Who are Quakers or Friends?
Quakers emerged from England in the 17th century as dissident Protestants who broke from the Church of England. The movement was led by George Fox, who had been raised in the Anglican Church but came to reject its authority. Fox believed, in strong contrast to the church leaders of the time, that the inspiration of the Holy Spirit (not a strict reading of the Bible or the leadership of ordained clergy) was the most important quality in a faithful community. The name “Quaker” has many possible origins; some have cited George Fox preaching that people should “quake” before God, or the way in which early Quakers physically shook, or “quaked” during worship services.
Many Quakers prefer to be referred to as Friends, after the group’s formal name, the Religious Society of Friends.
The basic unit of organization for congregations of Friends is a Meeting. Individual congregations are called Monthly Meetings, so named for the practice of the congregation having a Meeting for Business once a month (as opposed to a weekly Meeting for Worship). From there, Monthly Meetings may be part of Area, Quarterly, or Yearly Meetings. A Monthly Meeting’s stances on various issues are often determined by what Yearly Meeting they belong to. Yearly Meetings may then affiliate with larger groupings or conferences like the Friends General Conference or the Evangelical Friends Church International, among others.
What do Quakers believe?
Conferences or Yearly Meetings may identify as Orthodox, Evangelical, Liberal, Conservative, or other labels. These labels often indicate their stance on issues like how much emphasis is placed on the Bible or on personal experience, what church services look like, or what kind of authority historical Quaker practices hold. Within these broad divisions, Friends contain an incredible diversity of theological belief. However, a few uniting principles for many Friends are as follows:
• Belief in the priesthood of all believers
• Belief in the ability of humanity to have a direct, unmediated relationship with God
• Belief in continuing revelation, or an “inner light” that can guide people
• A commitment to pacifism
• Avoidance of hierarchical structures
• Avoidance of formal creeds
• Rejection of outward religious symbols and sacraments
Patheos Religion Library, “Society of Friends (Quaker)“
What is the Friends’ stance on LGBTQ people?
As with other issues, Quaker attitudes toward queer issues vary dramatically. Attitudes toward LGBTQ people and same-gender relationships or marriage can be understood based on what Yearly Meeting a congregation belongs to, or in some cases, geographical location. Broadly speaking, Friends in Europe and Oceania accept LGBTQ people and same-sex relationships and marriages, while Friends in Africa and the Americas are divided, depending on what Yearly Meeting they belong to or the stance of the individual Meeting.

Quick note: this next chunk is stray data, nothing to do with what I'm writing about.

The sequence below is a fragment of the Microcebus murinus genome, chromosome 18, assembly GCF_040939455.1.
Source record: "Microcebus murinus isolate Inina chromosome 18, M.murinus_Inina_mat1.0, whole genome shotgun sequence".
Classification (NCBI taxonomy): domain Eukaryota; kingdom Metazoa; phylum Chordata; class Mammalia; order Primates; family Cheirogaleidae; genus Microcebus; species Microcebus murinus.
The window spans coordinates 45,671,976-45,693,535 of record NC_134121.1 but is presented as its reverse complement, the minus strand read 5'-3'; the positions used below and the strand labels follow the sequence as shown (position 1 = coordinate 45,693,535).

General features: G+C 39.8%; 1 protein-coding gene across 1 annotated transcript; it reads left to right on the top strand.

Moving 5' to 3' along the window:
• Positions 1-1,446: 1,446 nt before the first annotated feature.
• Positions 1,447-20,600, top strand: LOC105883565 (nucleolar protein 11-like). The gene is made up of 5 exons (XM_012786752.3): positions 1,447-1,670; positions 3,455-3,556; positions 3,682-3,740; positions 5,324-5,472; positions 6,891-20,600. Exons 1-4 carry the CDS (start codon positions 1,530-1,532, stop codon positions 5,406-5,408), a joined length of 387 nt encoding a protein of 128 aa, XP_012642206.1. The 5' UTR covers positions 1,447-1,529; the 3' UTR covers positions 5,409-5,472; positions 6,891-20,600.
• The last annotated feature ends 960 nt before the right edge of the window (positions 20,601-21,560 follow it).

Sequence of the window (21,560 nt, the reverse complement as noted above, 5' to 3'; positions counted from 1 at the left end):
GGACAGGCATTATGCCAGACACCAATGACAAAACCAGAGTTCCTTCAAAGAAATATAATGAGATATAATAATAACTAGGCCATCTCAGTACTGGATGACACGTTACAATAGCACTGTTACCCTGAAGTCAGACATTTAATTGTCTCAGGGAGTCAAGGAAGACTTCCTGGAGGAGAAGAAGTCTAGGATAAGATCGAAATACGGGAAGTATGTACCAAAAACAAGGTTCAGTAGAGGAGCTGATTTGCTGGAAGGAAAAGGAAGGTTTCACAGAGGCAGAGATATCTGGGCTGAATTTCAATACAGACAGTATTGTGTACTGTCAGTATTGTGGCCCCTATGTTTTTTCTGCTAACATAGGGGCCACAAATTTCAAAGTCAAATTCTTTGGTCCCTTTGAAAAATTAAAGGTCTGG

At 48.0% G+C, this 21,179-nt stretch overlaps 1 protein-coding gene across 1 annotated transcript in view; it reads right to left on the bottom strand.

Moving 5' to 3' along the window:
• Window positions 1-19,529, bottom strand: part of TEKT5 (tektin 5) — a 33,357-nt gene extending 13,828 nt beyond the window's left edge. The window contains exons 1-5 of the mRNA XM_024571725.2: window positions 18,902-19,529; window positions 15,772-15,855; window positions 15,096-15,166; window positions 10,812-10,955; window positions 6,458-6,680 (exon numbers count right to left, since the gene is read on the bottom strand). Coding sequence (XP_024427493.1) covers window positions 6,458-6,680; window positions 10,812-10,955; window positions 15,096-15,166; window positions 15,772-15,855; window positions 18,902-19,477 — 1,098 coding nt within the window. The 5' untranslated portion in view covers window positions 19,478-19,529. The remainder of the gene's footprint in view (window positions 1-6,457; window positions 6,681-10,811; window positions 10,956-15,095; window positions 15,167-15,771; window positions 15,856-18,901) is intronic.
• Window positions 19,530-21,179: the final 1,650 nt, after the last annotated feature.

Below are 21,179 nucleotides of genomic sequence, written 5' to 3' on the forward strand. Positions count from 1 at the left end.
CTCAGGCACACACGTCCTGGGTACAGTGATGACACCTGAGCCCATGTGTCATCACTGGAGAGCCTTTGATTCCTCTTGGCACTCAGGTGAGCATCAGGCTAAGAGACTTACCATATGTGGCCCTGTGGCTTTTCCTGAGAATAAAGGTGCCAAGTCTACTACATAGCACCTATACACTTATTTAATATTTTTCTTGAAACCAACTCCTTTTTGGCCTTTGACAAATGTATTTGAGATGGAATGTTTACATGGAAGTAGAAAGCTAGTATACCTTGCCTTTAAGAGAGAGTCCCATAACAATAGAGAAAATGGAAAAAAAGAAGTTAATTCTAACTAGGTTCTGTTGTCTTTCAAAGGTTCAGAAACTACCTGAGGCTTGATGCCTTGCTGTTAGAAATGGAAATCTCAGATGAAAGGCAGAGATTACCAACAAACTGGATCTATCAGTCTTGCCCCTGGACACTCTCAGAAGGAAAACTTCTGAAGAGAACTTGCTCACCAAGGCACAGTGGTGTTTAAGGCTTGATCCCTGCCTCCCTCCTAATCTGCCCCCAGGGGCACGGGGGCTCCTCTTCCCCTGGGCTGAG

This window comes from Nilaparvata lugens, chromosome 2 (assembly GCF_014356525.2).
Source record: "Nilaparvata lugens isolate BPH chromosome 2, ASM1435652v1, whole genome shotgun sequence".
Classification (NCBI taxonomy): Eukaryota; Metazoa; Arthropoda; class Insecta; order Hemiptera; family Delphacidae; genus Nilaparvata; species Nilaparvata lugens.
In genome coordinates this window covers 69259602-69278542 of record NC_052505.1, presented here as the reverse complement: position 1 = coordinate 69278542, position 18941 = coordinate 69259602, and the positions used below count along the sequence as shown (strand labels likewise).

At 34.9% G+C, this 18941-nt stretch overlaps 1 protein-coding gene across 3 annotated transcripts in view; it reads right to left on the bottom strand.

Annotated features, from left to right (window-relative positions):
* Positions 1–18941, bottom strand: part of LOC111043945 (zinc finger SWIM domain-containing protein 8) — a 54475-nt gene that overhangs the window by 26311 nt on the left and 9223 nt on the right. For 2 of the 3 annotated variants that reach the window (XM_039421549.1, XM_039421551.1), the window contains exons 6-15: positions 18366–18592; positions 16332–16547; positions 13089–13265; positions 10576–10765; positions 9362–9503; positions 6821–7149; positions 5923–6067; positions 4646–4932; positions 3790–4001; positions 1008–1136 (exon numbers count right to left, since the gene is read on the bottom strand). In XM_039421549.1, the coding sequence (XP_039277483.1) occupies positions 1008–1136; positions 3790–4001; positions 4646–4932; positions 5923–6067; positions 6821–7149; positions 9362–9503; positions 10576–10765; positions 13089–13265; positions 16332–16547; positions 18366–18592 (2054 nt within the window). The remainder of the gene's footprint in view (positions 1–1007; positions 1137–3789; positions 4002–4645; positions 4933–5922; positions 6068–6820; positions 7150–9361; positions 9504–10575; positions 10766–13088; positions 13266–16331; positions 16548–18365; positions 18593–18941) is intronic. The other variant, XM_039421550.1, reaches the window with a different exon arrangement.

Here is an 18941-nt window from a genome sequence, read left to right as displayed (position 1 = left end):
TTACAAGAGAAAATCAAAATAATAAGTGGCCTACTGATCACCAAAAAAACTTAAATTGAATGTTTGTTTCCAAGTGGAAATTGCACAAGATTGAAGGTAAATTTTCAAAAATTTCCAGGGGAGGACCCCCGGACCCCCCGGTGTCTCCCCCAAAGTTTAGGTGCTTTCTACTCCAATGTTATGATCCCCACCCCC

In the United States, the Friends General Conference fully affirms and acknowledges transgender persons and same-sex marriages and romantic / sexual relationships, while the Friends United Meeting and Evangelical Friends International do not. Various Yearly Meetings not affiliated with these three groups may take various stances on queer issues. Many Monthly Meetings will indicate their membership in a Yearly Meeting or affiliation with a broader organization on their website, which can then be used to research their probable stance on queer issues.
What can I expect when I attend a Quaker group?
In terms of services, Friends can largely be split into two groups: programmed or unprogrammed. Unprogrammed meetings are those in which the congregation gathers together in silence, waiting for one of them to feel impressed to speak. These usually last an hour, at which point they are ended by one person signaling the end of the service by shaking someone’s hand, who then shakes hands with the person next to them until everyone in the room has shaken hands.
Programmed meetings are relatively similar to forms of worship found in other Protestant denominations, with hymns, formal prayers, a sermon, and a period of silent worship similar to that of unprogrammed meetings.
Most meetings’ websites will indicate their membership in a yearly meeting and/or a larger conference and state what kind of worship they offer.